Adam Enderwitz, 27, from Stranraer, has recovered, following years of intense physio, from very rare complications from his treatment to conquer Scotland’s highest peak.
He said: “I was diagnosed with MS 12 years ago and was put on a treatment that really worked for me, but a few years ago I had a brain infection which was a very rare side effect.
“I was mostly bed-bound and the left side of my body pretty weak but I think that was the start of a very long and extremely tough journey to where I am now.
“Against all odds, I survived but was left in a wheelchair and couldn’t speak or see properly, so I had intense physio for a long time until I was back on my feet and living independently.
“Training with my personal trainer, Jim, once I’d recovered from the infection has infinitely improved all of the symptoms I’ve experienced in the past and now I’m actually the fittest I’ve ever been, even before my MS diagnosis.”
However, he revealed his ascent up Ben Nevis was impacted by his MS, which affects balance, co-ordination and fatigue as well as overheating, but with the support of Jim, and friends Sandy, Campbell and Geoff, he enjoyed the climb.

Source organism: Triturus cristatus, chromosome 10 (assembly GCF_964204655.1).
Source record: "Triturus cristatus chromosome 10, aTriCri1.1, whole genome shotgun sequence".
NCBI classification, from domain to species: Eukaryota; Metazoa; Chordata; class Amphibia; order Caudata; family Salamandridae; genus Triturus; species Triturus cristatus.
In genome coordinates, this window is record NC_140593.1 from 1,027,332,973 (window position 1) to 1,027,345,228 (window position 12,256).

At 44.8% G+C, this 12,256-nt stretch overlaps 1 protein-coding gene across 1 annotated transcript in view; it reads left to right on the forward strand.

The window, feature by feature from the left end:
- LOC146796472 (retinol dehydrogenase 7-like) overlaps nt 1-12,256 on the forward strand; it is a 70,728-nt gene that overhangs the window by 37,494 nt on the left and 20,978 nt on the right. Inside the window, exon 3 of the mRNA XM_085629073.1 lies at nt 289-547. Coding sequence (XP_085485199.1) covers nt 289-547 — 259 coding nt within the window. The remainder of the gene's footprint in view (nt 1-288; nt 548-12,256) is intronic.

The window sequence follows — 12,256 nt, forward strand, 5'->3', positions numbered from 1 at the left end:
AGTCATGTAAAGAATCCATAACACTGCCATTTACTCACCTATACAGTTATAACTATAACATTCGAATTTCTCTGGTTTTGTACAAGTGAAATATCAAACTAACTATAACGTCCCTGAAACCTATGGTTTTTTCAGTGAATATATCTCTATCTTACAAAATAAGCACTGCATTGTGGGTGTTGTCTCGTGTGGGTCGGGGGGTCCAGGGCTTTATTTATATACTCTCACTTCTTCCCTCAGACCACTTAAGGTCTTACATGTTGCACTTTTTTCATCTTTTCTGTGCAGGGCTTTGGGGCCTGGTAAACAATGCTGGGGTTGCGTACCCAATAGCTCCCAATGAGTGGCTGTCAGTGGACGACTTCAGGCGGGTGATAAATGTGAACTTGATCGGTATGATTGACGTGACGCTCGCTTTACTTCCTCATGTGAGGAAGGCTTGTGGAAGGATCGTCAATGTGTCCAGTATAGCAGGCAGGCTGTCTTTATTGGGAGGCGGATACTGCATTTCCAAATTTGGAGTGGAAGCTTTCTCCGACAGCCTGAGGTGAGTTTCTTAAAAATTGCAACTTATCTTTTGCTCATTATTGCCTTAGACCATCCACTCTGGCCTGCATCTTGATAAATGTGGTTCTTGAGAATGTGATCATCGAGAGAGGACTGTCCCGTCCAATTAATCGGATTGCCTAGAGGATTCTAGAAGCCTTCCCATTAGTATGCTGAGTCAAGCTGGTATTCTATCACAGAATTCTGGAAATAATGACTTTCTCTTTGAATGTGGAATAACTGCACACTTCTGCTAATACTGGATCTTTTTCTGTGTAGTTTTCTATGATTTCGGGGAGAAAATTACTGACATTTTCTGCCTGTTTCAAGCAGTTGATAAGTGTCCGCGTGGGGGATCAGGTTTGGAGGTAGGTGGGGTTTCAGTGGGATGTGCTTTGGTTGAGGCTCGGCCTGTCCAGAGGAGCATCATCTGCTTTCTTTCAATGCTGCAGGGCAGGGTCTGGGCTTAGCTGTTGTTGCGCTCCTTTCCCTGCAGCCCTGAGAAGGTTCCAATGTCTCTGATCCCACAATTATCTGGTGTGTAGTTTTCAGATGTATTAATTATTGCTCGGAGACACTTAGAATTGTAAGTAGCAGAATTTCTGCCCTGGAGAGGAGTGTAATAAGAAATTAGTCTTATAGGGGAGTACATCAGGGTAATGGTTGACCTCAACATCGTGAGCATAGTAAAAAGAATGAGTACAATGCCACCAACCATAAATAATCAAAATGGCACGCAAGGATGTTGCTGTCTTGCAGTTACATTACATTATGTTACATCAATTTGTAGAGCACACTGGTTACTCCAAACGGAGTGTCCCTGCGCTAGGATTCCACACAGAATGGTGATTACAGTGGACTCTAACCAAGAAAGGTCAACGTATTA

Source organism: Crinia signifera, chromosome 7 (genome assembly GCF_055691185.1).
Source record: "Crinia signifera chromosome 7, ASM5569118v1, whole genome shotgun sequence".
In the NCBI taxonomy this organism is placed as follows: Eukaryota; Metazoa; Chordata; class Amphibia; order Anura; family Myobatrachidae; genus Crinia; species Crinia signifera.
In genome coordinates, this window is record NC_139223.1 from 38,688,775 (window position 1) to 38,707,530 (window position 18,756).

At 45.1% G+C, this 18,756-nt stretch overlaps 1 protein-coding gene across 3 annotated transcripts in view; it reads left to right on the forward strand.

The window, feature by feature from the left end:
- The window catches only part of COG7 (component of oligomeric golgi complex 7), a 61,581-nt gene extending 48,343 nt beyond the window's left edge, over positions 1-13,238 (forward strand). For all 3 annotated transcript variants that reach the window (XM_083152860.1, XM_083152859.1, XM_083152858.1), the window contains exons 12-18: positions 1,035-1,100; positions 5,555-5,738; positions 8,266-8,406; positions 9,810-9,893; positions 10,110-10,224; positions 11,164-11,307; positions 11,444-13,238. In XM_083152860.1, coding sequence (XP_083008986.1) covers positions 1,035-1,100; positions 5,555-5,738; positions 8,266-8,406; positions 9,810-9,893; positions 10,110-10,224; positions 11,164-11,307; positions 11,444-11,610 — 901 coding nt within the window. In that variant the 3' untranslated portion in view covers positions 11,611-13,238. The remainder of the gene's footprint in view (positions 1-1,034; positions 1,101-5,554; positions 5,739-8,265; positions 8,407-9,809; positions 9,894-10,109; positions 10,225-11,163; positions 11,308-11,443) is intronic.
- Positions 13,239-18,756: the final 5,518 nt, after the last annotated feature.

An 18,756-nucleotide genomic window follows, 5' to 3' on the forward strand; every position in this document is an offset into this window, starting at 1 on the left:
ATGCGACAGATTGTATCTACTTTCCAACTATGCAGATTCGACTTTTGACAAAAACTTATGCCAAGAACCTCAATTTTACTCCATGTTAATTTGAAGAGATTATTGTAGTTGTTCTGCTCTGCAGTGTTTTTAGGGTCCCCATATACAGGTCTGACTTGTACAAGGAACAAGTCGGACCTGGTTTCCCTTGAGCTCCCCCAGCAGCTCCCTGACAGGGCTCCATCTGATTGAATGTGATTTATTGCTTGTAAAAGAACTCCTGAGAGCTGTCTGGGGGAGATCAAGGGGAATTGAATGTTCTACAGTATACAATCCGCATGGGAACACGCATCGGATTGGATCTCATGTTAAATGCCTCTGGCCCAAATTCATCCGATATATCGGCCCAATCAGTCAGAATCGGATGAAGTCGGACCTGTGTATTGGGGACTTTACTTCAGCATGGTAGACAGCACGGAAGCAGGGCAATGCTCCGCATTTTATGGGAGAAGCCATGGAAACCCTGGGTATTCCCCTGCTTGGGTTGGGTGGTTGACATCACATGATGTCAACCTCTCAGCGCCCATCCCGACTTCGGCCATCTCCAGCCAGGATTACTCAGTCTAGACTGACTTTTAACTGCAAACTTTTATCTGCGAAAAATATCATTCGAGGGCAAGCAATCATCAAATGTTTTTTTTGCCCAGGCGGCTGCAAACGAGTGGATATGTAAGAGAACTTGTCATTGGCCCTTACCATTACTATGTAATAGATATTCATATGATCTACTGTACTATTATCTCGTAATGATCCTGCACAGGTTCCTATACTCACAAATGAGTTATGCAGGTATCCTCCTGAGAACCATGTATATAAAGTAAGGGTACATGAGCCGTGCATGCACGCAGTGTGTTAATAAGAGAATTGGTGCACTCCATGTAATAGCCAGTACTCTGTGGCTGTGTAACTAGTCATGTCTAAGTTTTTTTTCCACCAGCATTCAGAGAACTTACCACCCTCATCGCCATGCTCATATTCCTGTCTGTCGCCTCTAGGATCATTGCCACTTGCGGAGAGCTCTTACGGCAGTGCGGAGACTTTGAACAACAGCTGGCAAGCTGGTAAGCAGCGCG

Adam said: “Ben Nevis was the toughest challenge I’ve done yet but I was grateful for the support to get me to the top and back and it’s a brilliant feeling to have accomplished it.
“Symptoms can affect my training in many ways, from feeling different sensations and weakness to struggling with balance. Most days now are fine but there’s the odd time you really just don’t feel up to it and need to break through that mental barrier.
“I’d like to keep ticking off more Munros and 10Ks – that would be a big achievement.”
Morna Simpkins, director of MS Society Scotland, said: “A huge well done to Adam in completing this challenge and raising awareness in the fight to stop MS.
“His determination to complete the ascent of Scotland’s highest peak following complications from his treatment is absolutely fantastic and we wish all the best as he looks to take on more Munros!”